Wed, Mar 17, 2004 - Page 5 News List

`Mr. Stability' lives up to his name

EVEN South Korean Prime Minister Goh Kun, who is standing in for the impeached President Roh Moo-hyun, has seen the markets level out and protesters go home


South Korea's interim leader, known as "Mr. Stability," headed his first Cabinet meeting yesterday and seemed to be living up to his name in guiding the nation through a presidential impeachment.

Prime Minister Goh Kun, who is running South Korea as acting president until the Constitutional Court rules on whether to unseat President Roh Moo-hyun, has issued daily statements aimed at reassuring the outside world since Friday's impeachment vote.

Protests have declined since the weekend, and financial markets have evened out.

But relations with North Korea suffered a setback, with the communist neighbor declining to show up for inter-Korean economic talks scheduled for this week in South Korea.

The Bank of Korea, the nation's central bank, said in a statement that financial markets have absorbed most of the early shock, but warned that prolonged political uncertainties could bring "a delay in the economic recovery."

South Korea has been trying to pull out of a recession. The world's 12th largest economy grew 2.9 percent last year, down from a 6.3 percent growth in 2002.

A mere 3,500 people turned out in Seoul for protests Monday night over the impeachment, a stark drop from the 50,000 who converged on downtown over the weekend to wave candles, sing and chant for the president's reinstatement.

Police have said the rallies are illegal and should be stopped, but that they would not disperse them as long as they didn't turn violent.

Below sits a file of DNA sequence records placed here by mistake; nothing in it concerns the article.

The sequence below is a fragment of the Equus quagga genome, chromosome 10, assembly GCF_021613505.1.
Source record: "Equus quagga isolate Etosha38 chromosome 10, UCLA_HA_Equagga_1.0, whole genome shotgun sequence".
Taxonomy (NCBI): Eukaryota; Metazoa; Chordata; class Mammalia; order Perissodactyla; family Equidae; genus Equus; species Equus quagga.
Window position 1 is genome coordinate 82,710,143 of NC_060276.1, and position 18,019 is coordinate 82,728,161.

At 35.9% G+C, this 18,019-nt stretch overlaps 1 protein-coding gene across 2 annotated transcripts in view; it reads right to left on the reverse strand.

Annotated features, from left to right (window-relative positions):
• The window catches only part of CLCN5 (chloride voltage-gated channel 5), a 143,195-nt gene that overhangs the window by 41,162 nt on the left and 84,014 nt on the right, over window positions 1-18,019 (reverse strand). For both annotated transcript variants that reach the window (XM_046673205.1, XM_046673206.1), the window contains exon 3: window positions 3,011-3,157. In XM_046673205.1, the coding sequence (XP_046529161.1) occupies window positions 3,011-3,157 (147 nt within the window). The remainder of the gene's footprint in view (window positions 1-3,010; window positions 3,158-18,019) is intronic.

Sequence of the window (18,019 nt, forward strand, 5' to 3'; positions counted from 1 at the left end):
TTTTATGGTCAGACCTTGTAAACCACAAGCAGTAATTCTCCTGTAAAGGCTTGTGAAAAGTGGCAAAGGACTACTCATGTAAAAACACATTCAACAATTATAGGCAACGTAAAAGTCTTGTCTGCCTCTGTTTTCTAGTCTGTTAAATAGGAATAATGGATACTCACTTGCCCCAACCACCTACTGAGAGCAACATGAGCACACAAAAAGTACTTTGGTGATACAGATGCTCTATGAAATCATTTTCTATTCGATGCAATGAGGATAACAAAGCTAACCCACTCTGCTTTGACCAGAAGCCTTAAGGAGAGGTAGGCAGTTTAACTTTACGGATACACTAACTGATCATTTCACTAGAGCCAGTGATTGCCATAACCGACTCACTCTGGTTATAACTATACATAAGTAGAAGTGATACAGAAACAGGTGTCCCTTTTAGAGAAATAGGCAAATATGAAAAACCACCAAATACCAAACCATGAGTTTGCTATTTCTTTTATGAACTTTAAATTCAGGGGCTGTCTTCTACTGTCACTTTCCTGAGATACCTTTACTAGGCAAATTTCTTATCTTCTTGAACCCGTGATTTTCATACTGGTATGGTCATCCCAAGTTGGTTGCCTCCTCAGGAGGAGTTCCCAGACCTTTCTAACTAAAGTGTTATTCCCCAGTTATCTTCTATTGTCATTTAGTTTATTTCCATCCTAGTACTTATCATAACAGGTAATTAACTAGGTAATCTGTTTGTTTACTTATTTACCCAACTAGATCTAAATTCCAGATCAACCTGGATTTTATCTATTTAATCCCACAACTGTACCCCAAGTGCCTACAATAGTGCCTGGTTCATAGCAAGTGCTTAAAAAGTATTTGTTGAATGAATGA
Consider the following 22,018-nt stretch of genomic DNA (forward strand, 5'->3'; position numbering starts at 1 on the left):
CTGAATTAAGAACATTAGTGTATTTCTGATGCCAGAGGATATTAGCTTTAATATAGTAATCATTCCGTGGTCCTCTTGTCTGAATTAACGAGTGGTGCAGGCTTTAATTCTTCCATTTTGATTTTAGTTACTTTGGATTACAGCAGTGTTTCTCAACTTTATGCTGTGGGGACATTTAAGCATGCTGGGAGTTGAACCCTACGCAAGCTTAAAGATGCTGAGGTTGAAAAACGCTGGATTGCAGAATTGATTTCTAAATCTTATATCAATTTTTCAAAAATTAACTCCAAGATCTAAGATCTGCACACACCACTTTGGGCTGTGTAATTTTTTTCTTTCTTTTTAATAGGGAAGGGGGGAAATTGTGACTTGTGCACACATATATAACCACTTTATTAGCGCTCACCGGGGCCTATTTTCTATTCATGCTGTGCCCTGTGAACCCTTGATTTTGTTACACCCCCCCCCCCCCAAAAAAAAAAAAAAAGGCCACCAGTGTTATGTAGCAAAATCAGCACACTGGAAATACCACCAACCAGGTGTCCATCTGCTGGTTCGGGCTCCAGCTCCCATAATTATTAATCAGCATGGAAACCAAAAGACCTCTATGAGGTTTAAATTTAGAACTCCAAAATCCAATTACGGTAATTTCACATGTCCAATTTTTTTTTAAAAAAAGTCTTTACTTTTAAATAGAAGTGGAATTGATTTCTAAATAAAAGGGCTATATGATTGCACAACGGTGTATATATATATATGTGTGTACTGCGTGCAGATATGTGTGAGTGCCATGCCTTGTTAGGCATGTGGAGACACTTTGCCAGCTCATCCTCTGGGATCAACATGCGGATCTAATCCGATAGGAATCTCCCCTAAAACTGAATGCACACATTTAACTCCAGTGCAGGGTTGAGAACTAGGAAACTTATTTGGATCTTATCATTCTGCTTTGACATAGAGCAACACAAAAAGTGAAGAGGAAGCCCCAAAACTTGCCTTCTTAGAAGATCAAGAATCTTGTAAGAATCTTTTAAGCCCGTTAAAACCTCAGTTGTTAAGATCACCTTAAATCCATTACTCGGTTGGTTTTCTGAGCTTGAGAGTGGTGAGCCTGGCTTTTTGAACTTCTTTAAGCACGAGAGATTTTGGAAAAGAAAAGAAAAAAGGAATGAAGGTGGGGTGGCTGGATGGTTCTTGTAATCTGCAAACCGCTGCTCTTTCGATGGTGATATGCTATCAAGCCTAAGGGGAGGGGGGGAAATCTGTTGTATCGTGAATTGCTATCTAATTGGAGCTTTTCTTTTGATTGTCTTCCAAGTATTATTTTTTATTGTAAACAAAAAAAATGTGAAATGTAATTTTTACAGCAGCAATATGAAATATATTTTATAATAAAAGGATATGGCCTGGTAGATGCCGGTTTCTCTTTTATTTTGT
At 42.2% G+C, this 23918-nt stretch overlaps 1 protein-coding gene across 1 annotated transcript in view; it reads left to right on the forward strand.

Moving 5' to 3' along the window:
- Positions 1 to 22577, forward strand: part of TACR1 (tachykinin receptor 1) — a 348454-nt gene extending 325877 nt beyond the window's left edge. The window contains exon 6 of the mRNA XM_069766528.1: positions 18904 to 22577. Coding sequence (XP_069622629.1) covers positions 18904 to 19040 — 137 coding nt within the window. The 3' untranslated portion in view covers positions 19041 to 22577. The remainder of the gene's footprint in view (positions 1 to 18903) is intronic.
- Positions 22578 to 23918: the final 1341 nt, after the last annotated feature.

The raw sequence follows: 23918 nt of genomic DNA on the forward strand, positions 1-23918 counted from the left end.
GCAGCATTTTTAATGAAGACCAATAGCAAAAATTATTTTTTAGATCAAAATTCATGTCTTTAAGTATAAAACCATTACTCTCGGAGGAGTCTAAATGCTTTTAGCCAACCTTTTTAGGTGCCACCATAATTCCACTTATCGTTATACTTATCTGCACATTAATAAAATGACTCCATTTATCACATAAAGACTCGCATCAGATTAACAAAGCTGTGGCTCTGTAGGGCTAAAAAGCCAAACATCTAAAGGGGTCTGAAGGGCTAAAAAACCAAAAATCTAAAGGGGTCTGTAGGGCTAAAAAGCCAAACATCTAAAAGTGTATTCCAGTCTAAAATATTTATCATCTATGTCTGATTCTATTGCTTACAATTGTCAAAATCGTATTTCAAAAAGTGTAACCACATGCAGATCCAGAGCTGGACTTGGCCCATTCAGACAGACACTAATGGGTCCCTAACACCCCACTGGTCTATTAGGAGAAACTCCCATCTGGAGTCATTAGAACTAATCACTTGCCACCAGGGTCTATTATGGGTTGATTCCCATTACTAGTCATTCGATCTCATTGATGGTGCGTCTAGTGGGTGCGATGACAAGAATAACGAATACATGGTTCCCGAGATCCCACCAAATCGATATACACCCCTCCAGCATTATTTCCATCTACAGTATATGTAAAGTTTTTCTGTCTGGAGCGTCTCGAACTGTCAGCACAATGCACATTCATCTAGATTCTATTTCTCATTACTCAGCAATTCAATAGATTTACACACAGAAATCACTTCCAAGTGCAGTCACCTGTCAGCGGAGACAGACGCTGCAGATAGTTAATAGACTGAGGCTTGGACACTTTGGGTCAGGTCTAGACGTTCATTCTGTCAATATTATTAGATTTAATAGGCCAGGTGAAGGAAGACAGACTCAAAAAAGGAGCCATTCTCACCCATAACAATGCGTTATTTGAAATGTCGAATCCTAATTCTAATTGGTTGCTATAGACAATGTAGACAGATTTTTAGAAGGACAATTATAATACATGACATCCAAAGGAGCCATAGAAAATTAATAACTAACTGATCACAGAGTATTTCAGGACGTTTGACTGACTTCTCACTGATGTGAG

Yesterday's Cabinet meeting was called to discuss pending state affairs, including providing assistance to farmers following the nation's free trade agreement -- with Chile.

Goh earned nicknames such as "Mr. Stability," "Master Administrator," and "Yes Man" for holding key posts in six successive governments -- an impressive feat in a country with a history of military coups, civic unrest and political machinations.

North Korea on Sunday condemned the impeachment as a US-masterminded "coup" and demanded that the economics talks scheduled to start Monday be held in the North, citing political instability in the South. Seoul rejected that demand.

The cancellation raised fears that Pyongyang may use the prospect of leadership change in Seoul to complicate six-nation talks aimed at dismantling Pyongyang's nuclear programs.

"If North Korea uses the impeachment as an excuse to be reluctant or to try avoiding six-party talks, we'll have to question North Korea's commitment to seeking peaceful resolution to the nuclear issue," South Korean Foreign Minister Ban Ki-moon said.

Last month, the US, the two Koreas, China, Russia and Japan held talks aimed at easing tensions over the North's nuclear program, but negotiations ended without a major breakthrough. They agreed to meet again by July.

South Korea's political crisis began Friday, when the opposition-dominated National Assembly used security guards to drag out screaming and kicking pro-Roh lawmakers. It then passed a bill impeaching Roh for alleged election-law violations and incompetence.

The move appeared to be backfiring on the opposition, as public surveys showed the popularity of the small Uri Party, which supports the president, surging ahead of the April 15 parliamentary polls.

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